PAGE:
While the University claims the decision is a much-needed cost saving measure, this move should be seen as destroying a critical part of our campus life.
This decision will disrupt the livelihoods of over 170 workers who see the University not only as a place of work, but also as part of their identity and a path towards upward mobility.
And so, we need to look at the morality of this decision and what we are about to lose as a community because of it.
This requires us to trace the history of AUC’s workforce and their contributions to our day-to-day lives; we need to look past the University’s bottom line savings.
In many ways, the story of the workers is the story of AUC’s move to New Cairo.
Needing an expanded workforce to service the brand-new, upscale campus, the University originally hired workers from a subcontracting firm called COMPASS Egypt.
However, by 2010 new regulations enforcing the Egyptian Labor Law (No. 12 of 2003) barred the use of subcontracting by large employers, such as AUC.
In response to these changes, the University hired many of the workers directly, integrating them into its payroll.
The administration now wants to return to the days of large-scale subcontracting. This will be a great loss not only to the workers, but also to the University as a whole, to which they have greatly contributed.
For example, in the Fall of 2011, students and workers voiced their grievances over increased student tuition, as well as low pay and poor working conditions.
United, the students and workers dealt directly with the University, coming to a comprehensive agreement with that helped improve university conditions for both parties.
Aside from the monetary issues, the administration also created the Office of the Ombuds to act as an impartial and independent mediator in campus disputes.
While this position came out of a very contentious time for the University, the outcome has been improved institutional support for the whole AUC community.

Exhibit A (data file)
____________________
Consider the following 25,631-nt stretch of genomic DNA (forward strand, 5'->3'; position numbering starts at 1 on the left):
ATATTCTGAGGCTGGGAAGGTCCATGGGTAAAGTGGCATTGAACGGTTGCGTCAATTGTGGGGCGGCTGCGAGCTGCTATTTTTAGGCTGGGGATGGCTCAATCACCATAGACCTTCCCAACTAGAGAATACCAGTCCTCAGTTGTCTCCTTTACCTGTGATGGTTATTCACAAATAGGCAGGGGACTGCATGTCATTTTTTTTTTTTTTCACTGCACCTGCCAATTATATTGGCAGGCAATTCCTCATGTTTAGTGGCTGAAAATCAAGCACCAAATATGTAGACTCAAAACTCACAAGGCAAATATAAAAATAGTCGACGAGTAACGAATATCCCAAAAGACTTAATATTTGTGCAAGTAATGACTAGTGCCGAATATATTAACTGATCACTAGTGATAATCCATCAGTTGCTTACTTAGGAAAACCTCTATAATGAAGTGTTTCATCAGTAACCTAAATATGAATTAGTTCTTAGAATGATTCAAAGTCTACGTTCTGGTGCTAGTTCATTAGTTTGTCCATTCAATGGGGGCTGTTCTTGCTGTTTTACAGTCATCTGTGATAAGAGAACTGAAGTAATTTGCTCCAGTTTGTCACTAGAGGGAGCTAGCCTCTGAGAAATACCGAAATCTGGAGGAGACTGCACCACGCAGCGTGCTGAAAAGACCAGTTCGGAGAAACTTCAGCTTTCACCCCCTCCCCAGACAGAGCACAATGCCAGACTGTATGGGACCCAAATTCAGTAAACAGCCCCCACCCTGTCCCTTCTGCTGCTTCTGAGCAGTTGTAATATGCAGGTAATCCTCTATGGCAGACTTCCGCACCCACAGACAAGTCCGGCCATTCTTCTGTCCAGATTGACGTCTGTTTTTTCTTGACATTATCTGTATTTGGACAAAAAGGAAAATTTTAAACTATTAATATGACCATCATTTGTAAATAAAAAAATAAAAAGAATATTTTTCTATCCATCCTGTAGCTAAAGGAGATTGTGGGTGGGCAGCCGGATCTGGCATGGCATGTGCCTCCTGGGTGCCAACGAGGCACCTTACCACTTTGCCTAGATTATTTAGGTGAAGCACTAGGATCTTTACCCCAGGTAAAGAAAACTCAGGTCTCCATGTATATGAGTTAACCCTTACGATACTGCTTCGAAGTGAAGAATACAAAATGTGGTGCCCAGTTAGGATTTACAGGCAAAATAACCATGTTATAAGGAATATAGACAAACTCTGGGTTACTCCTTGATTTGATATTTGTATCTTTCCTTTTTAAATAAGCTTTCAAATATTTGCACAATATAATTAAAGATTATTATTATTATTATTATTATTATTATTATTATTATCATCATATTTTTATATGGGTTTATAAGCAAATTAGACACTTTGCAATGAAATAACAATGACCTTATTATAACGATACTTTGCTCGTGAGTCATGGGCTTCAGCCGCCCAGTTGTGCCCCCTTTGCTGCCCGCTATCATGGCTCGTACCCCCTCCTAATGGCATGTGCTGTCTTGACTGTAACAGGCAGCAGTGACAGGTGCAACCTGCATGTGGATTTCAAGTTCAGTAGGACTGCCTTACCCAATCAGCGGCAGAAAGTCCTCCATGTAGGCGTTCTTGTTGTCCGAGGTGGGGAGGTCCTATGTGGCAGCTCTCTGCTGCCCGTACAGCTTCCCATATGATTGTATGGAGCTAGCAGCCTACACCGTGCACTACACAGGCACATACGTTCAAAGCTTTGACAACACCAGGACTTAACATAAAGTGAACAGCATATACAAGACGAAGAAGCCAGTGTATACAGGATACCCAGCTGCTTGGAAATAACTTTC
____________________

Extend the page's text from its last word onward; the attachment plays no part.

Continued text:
If the workers had been subcontracted, and therefore, only indirectly associated with the University, the students would have been on their own.
If this were the case, it is unlikely that they could have produced this important institutional change.
The importance of the workers to university life does not end in 2011, nor is it restricted to labor disputes.
When I was an M.A. student from 2011-2013, the workers would organize annual soccer tournaments with the administration.
This was a time in which the workers could mingle with administrators, creating an openness that will no longer exist if the housekeeping staff no longer works for the University itself.
An even greater loss for the community will be the loss of connection the workers have with the faculty and students.
In 2013, the second annual soccer tournament was held in honor of Omar Mohsen, and AUCian who was tragically murdered, along with 72 others during the Port Said Massacre.
If the housekeeping staff becomes subcontracted, they will no longer see AUC as a place of employment, but merely as a site of work.
No longer feeling like part of the community, we will lose the mutual support that the workers have shown us.
Although the workers are often overlooked when people think about the University, they have consistently shown a commitment to maintaining its smooth functioning.
Each one of us benefits from their labor when we enjoy the campus’s pristine facilities. We owe it to them to reflect on how their lives will be affected:
Subcontracting will destroy the hope of upward mobility for over 170 employees.
Gone too will be the stability that a contract with the AUC provides; no longer will they have access to the University Emergency Fund, access to arbitration by the University Ombuds, and educational opportunities for themselves and their families alike.
This is not to mention the daily hardships faced as many will be forced to undergo unemployment or take pay ttts.
I have no doubt that the devaluation of the Egyptian Pound has hurt the University; it has indeed hurt every Egyptian.
But there is a question we need to ask ourselves: can find solutions to the problems of our University by harming the part of our community that is, in fact, the most vulnerable to Egypt’s current economic crisis?
My answer is a firm no. And in doing so, we will not only be hurting the workers, but also the entire community.
AUC Alumni (Class of 2013)